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Biron. Greater than great, great, great, great Pompey! Pompey the huge! Dum. Hector trembles.
Biron. Pompey is mov'd; more Atès, moré Atès ftir them on, ftir them on.
Dum. Hector will challenge him.
Biron. Ay, if he have no more man's blood in's belly than will fup a flea.
Armi. By the north pole, I do challenge thee.
Goft. I will not fight with a pole, like a northern man: I'll flash; I'll do't by the sword: I pray you, let me borrow my arms again.
Dum. Room for the incenfed worthies.
Coft. I'll do it in my fhirt.
Dum. Moft refolute Pompey!
Moth. Mafter, let me take you a button-hole lower. Do ye not fee, Pompey is uncafing for the combat? What mean you? you will lofe your reputation.
Arm. Gentlemen, and foldiers, pardon me; I will not combat in my fhirt.
Dum. You may not deny it, Pompey hath made the ehallenge.
Arm. Sweet bloods, I both may and will.
Biron. What reafon have you for't?
Arm. The naked truth of it is, I have no fhirt; I go woolward for penance.
Boyet."True, and it was injoin'd him in Rome for want of linen; fince when, I'll be fworn, he wore "none but a difh-clout of Jaquenetta's, and that he wears next his heart for a favour."
SCENE X. Enter Macard.
Mac. God fave you, Madam!
Prin. Welcome, Macard, but that thou interrupten our merriment.
Mac. I'm forry, Madam, for the news I bring Is heavy in my tongue. The King your father Prin. Dead! for my life.
Mac. Even fo, my tale is told.,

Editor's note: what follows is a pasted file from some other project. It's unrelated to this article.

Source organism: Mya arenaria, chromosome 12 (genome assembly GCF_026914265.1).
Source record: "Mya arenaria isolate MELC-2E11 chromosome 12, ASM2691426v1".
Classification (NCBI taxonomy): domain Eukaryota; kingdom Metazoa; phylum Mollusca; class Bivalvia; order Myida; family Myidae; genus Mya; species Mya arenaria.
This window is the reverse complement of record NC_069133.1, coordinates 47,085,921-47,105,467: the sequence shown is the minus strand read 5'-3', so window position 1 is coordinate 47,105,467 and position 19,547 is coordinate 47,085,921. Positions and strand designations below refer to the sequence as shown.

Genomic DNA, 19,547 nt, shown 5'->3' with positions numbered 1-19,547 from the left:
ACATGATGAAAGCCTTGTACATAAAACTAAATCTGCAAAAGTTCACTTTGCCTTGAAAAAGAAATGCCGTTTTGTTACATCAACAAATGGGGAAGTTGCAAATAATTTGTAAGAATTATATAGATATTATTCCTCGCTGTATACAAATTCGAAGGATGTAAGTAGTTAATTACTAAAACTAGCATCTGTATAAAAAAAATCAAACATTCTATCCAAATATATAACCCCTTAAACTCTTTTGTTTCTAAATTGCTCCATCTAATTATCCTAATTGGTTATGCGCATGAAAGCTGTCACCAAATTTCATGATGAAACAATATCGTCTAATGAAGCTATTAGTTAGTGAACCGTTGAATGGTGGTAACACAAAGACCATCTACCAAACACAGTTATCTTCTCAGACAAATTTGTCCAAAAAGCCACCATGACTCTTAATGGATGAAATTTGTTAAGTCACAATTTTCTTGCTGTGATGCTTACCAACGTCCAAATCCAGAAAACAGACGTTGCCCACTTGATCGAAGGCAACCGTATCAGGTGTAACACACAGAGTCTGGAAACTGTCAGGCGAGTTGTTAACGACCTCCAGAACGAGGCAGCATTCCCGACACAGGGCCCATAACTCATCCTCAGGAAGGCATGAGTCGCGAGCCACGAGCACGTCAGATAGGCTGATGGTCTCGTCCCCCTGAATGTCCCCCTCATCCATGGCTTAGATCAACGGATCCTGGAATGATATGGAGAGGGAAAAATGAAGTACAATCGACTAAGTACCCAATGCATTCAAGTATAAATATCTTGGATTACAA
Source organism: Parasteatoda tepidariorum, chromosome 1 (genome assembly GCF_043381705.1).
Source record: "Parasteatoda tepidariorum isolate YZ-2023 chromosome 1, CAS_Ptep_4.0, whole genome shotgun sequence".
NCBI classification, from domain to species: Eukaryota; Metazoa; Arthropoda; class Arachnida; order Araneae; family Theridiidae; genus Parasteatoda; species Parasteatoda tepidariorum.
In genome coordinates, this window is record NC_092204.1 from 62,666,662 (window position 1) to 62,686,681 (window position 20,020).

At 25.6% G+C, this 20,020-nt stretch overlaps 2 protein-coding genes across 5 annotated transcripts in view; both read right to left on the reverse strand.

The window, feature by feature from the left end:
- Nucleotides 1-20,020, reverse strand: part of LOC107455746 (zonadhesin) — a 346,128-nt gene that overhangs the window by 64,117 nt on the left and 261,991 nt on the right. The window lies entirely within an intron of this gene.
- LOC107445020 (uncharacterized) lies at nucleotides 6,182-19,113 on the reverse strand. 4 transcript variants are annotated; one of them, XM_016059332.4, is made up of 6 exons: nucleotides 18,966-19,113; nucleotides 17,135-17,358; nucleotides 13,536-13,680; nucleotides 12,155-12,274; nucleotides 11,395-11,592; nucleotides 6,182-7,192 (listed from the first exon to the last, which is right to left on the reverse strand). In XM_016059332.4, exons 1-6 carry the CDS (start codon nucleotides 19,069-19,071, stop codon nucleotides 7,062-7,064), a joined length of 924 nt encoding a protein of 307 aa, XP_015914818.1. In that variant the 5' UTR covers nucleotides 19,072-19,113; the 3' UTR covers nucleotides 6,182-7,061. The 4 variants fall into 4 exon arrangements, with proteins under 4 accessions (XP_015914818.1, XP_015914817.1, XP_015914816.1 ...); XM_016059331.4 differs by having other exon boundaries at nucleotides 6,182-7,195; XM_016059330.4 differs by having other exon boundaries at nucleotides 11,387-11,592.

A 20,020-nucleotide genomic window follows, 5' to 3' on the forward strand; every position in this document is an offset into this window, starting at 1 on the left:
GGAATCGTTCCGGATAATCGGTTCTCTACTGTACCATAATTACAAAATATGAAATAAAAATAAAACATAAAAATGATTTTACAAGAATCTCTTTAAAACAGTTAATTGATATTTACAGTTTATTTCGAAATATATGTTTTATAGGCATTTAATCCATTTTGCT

Biron. Worthies, away; the feene begins to cloud. Arm. For my own part, I breathe free breath; I have
feen the day of right through the little hole of difcretion, and I will right myself like a foldier.
King. How fares your Majefty?
Prin. Boyet, prepare; I will away to-night,
King. Madam, not fo; I do beseech you, stay,
Prin. Prepare, I fay.-I thank you, gracious Lords,
For all your fair endeavours; and intreat,
Out of a new-fad foul, that you youchfafe
In your rich wifdom to excufe, or hide,
The liberal oppofition of our fpirits;
If over-boldly we have borne ourfelves
In the converfe of breath, your gentleness
Was guilty of it. Farewel, worthy Lord;
An heavy heart bears not a nimble tongue :
Excufe me fo, coming fo fhort of thanks,
For my great fuit fo eafily obtain'd.
King. The extreme part of time extremely forms
All caufes to the purpofe of his fpeed;
And often, at his very loofe, decides
That which long procefs could not arbitrate.
And though the mourning brow of progeny
Forbid the fmiling courtely of love,
The holy fuit which fain it would convince;
Yet fince love's argument was first on foot,
Let not the cloud of forrow juftle it
From what it purpos'd: fince to wail friends loft,
Is not by much fo wholefome, profitable,
As to rejoice at friends but newly found.
Prin. I understand you not, my griefs are double. Biron. Honeft plain words beft pierce the ear of grief;